Aconitum anthora

And down we go…Aquilegia nigricans

Before leaving the Bucegi Plateau, one more look at the grassland plant communities in the alpine areas revels associations of Carex, Luzula, Festuca, Sesleria, Agrostis, Nardus,and Poa species – lots of them! In the summer time you’ll also find Campanula serrata another Carpathian endemic, flowering in these alpine and sub-alpine meadows, with typical blue flowers in paniculate inflorescences. Usually when beginning to descend, a cool breeze of nostalgia will come swiping over you. It is time to say goodbye and who knows when you’ll be back – but luckily many other plant species will sweeten the hike down for you. One option to descend from the Bucegi Plateau is to hike down on Jepilor Valley. It is quite steep at times but there is so much to see along the way!

You’ll most surely see the fluffy fruit heads of the alpine pasque flower – Pulsatilla alba (syn. Pulsatilla alpina subsp. alpicola), which forms clumps of finely divided leaves and has large, white flowers, hence the name alba. There is little chance to see it in flower, because conditions are too dangerous in this area in the springtime, but the fluffy fruit heads are enjoyable enough. Loiseleuria procumbens – creeping azalea, was nearby too, so we should assume that this Pulsatilla prefers a lime-free substrate. Not very abundant in the area, scarce would be better said, is Aquilegia nigricans. In late July-August it is past its flowering time, however at high elevations one may get lucky and enjoy one last flower – deep blue, that some describe almost as black, perhaps taking into consideration its name (‘nigricans’). Like with many species growing in somewhat unusual or not too easily accessible places, some descriptions on various websites are imaginary or applied based on the copy & paste function and should be careful considered.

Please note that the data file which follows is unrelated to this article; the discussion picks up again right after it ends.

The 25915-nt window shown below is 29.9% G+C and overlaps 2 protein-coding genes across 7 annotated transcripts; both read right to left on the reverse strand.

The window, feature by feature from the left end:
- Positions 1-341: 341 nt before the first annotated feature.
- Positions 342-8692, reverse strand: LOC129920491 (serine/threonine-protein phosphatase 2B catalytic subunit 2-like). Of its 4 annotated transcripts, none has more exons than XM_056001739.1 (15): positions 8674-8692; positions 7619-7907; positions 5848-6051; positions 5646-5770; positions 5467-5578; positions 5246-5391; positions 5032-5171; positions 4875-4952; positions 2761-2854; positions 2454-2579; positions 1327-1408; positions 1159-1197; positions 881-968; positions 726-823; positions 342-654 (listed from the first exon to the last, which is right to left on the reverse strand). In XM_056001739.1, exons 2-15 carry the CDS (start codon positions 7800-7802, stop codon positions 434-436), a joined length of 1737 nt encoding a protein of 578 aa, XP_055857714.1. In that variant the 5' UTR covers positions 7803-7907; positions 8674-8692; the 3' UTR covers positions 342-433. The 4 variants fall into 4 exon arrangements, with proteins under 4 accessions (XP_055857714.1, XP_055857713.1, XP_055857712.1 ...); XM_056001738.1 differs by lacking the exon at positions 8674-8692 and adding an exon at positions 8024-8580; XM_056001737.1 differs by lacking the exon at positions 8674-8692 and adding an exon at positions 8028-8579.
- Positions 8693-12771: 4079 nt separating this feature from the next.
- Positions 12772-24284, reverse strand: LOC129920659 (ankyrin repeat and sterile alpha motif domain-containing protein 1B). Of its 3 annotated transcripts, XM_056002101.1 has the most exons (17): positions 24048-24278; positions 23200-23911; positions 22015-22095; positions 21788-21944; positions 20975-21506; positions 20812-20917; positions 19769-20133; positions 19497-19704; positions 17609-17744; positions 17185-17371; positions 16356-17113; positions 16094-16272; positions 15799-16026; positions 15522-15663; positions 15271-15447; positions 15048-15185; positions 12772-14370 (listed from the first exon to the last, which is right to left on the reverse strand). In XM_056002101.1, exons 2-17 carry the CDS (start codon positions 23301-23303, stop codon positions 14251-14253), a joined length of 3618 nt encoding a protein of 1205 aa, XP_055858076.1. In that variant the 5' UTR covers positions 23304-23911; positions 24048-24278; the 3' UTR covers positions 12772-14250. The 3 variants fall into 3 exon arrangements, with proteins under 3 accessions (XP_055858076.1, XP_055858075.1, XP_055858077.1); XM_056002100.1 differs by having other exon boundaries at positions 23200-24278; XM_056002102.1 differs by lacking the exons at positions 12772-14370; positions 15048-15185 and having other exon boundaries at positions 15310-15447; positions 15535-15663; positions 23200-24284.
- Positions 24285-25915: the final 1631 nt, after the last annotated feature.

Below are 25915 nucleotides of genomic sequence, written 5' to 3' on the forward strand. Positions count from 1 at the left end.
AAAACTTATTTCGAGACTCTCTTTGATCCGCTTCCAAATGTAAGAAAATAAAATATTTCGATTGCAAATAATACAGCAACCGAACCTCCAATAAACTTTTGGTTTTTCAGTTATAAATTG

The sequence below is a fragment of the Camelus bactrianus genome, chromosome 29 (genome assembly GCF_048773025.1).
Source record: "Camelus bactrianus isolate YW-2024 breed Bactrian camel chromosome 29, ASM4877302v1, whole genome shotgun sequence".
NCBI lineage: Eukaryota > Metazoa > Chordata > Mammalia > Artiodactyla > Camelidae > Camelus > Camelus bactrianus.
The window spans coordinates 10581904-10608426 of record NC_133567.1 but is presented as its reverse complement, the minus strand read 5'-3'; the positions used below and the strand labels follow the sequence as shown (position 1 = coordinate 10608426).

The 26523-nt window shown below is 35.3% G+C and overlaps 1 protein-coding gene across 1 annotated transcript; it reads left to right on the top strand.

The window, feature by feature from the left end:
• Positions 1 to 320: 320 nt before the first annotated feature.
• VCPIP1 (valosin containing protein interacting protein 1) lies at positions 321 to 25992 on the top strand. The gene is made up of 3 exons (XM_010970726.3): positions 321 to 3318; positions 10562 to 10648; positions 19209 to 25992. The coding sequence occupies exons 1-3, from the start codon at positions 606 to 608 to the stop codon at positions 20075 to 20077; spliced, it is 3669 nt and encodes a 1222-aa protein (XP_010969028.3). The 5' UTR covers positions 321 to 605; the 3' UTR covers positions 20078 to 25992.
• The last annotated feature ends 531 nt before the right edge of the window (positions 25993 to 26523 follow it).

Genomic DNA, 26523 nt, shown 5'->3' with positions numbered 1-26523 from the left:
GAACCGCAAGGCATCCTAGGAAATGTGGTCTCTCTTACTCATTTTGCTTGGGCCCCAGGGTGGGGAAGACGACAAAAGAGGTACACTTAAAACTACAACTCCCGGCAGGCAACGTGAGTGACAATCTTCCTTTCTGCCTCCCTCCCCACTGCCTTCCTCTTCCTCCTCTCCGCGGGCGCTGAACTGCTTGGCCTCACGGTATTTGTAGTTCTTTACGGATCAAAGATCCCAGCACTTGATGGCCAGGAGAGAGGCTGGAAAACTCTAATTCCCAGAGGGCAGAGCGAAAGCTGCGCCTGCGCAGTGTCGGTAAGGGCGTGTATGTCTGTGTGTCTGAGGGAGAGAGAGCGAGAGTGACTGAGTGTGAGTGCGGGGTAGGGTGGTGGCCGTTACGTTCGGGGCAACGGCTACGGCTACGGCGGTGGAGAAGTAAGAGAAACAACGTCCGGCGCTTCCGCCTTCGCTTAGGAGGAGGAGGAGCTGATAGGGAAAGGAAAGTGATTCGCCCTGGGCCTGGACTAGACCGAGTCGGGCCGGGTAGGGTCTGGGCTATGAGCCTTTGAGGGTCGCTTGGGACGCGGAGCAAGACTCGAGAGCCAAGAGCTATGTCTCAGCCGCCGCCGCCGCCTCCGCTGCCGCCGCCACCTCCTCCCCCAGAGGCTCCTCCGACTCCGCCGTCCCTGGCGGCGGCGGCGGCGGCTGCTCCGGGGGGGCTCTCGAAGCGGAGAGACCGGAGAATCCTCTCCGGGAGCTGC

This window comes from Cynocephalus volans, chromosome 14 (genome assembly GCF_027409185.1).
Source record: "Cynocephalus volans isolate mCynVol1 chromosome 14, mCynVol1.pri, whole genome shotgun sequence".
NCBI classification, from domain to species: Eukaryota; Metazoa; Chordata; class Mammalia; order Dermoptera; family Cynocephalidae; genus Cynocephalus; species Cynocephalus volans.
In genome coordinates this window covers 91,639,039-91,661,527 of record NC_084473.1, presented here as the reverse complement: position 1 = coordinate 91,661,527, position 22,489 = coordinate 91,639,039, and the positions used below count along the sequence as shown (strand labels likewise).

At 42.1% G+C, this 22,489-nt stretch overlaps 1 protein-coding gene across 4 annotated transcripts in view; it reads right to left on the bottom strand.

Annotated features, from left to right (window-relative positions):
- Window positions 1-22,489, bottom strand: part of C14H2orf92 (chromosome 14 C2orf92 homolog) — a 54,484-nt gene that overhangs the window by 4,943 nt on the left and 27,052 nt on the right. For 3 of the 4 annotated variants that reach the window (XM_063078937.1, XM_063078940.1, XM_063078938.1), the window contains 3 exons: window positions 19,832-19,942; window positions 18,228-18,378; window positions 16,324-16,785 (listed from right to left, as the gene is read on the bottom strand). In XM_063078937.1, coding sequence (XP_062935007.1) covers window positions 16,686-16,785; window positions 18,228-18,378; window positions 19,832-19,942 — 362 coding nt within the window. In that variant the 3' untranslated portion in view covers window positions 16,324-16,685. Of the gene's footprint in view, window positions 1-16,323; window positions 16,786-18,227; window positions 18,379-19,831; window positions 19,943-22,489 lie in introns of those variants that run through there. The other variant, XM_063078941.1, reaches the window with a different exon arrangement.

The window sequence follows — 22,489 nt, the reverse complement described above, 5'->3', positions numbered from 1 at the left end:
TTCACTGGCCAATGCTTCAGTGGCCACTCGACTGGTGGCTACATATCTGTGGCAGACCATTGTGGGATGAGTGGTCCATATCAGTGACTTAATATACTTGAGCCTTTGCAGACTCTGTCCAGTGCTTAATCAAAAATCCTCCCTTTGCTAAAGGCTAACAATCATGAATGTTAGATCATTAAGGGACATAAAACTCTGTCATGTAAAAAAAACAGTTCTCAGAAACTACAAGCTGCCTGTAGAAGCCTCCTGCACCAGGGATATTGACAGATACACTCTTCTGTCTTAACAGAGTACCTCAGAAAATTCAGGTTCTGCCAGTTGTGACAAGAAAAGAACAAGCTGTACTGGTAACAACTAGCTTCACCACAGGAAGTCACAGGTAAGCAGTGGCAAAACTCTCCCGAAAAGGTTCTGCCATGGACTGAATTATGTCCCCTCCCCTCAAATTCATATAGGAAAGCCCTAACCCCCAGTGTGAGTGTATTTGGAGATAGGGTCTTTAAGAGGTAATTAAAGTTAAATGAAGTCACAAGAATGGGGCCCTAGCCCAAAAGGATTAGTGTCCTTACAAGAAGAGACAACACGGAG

The descending trail follows for a while high rocky walls, adorned with various species, among which a nowadays common garden campanula: Campanula carpatica. Long taken into cultivation, it still has a particular charm when seen growing in its native ‘land’ – rocks that is. Another member of Fam. Campanulaceae, but not as widely cultivated is Phyteuma orbiculare. Does not look like bellflowers, but it is a very interesting genus with quite a few species good to grow in the rock garden. And one more species usually seen in flower from July to September is Aconithum anthora, a yellow monkshood found cultivated sometimes. The really large, showy yellow flowers are easily seen from far away – Don’t forget that it belongs to the Wolfsbane family though!   A few more species are presented in the gallery (hard to abstain :) –  I am sure Carlina acaulis would raise a few eyebrows. It’s easy to recognize the most beautiful of the thistles, called alpine or stemless thistle. It forms large rosettes with spiny leaves, usually basking in the sun and the equally large flowerhead with silvery-white ray florets is very handsome and attracts pollinators. Its roots were employed in herbal medicine as a diuretic and cold remedy.




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  1. […] There are also nice, low-growing Jurinea ssp. for the rock garden (if you can find seeds) like J. depressa and J. macrocephala, to name just a couple. From the low-growing thistles category, I will have to contend for now with the alpine thistle: Carlina acaulis. You can read more about it here. […]

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